- History and Physical + Diagnosis (139 topics):
- History and physical: Given a stated/differential condition, the PA knows the associated signs, symptoms, history, and physical examination components, complications, risk factors for and risks caused by the stated/differential condition.
- Diagnosis: Given the signs, symptoms, history, risk factors, physical examination findings, and/or appropriate study results/interpretations, the PA is able to determine the most likely diagnosis.
- Intervention (Basic) (194 topics): The PA is able to manage a disease/disorder with a basic/straightforward presentation, including referral to a specialist, and complications of the management intervention.
- Intervention (Complex) (45 topics): The PA is able to manage a disease/disorder made complex by other factors and/or increasing in severity and complications of management or intervention.
Options for Recertification in 2023 Include the New PANRE-Longitudinal Assessment (PANRE-LA) and the Traditional PANRE
Option 1: The Traditional Proctored PANRE Examination
The traditional proctored PANRE examination is similar to the PANCE exam, where you go to a secure testing center (Pearson Vue).
It consists of four blocks of sixty questions, with 60 minutes to complete each block. This means you have an average of one minute to answer each question. There is a total of 45 minutes allotted for breaks between blocks and 15 minutes to view a tutorial. The testing time is four hours, and the entire exam schedule is five hours.
You can "flag" questions you don't know for review and go back to them at any time while completing a 60-minute block. But when the time is up for that block, it's closed. This means any unanswered questions will remain unanswered. You NEVER want to leave a question unanswered - so as a side note, make sure you finish the block by answering ALL the questions - even if it means rolling the dice and making your best guess.
The traditional PANRE is about 20% shorter than the PANCE exam. The exam is delivered electronically, and students can choose to register from among hundreds of proctored test sites.
Option 2: The PANRE-Longitudinal Assessment (PANRE-LA)
Compared to the traditional PANRE examination, the PANRE-LA focuses on a few different ways of assessing your knowledge.
Like an extended-release formulation of many popular medications, "LA" is “long acting.” It stands for longitudinal assessments.
Instead of assessing things that you have learned, the PANRE-LA assesses for learning. Unlike the traditional PANRE (which assesses your knowledge at a given point in time), the PANRE-LA helps to identify if you, as a PA, can recognize and close gaps in your knowledge so that you can meet the standard of testing.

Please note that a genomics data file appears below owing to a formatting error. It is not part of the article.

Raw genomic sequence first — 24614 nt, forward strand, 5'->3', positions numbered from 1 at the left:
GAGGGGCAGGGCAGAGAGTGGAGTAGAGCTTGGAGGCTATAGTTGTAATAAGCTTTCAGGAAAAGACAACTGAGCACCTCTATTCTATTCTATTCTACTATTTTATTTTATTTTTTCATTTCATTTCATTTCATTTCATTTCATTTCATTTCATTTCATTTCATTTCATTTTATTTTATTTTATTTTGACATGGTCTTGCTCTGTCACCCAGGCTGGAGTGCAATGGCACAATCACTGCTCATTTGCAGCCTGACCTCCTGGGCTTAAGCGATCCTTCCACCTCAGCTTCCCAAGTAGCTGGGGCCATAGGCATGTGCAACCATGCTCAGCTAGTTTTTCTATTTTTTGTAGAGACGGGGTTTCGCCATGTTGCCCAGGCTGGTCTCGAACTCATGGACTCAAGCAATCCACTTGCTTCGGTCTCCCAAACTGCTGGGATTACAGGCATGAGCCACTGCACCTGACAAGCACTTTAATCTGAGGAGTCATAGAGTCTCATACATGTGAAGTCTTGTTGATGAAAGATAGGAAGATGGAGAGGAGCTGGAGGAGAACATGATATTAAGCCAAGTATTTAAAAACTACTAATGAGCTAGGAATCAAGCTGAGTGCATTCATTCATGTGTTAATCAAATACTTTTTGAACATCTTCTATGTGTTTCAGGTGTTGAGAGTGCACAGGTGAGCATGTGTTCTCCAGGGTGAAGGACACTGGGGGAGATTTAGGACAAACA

Instead of being assessed at one point in time, the assessment is dragged out a bit - over twelve quarters or three years. If you choose this option, you must participate in the exam questions for at least eight of the twelve quarters. If you get a passing score in the first eight quarters, you are all done! You don't have to take any more questions for the remaining four quarters or the remaining year.
There are twenty-five questions, and you have five minutes per question.
As a benefit, you don't have to complete all twenty-five questions in one sitting. You could answer a question here or there, or a few questions here or there, and then go back if you would like to. And because this type of recertification exam assesses your learning, you can use resources and material to look up things while taking the examination.
You are asked not to discuss the exam and its contents with others.
Keep in mind that if you have a quarter where you did not do well over the course of these twenty-five questions, you have four quarters as somewhat of a buffer. So, this type of test-taking is a lot more flexible. It's likely you won't need to take time off work or hide from family and friends to study. However, you will need to be in a quiet setting to complete the exam questions when the time comes.
Another benefit of the PANRE-LA option is that it has been approved for category one self-assessment CME credits by the AAPA. You will be rewarded three credits for every 25 questions completed. So, you get a little bit of extra CME to boot!
Here's some more information about the next steps you will need to take if you consider this option for recertification.
The PANRE-LA was launched in January 2023. Certified PAs due for recertification in 2024, 2025, and 2026 were eligible for the 2023 initial launch of the PANRE-LA and must have applied between July – November 30'th, 2022. Depending on when you are reading this article, you will (or should have) received an email from the NCCPA when you are eligible to take the PANRE-LA exam.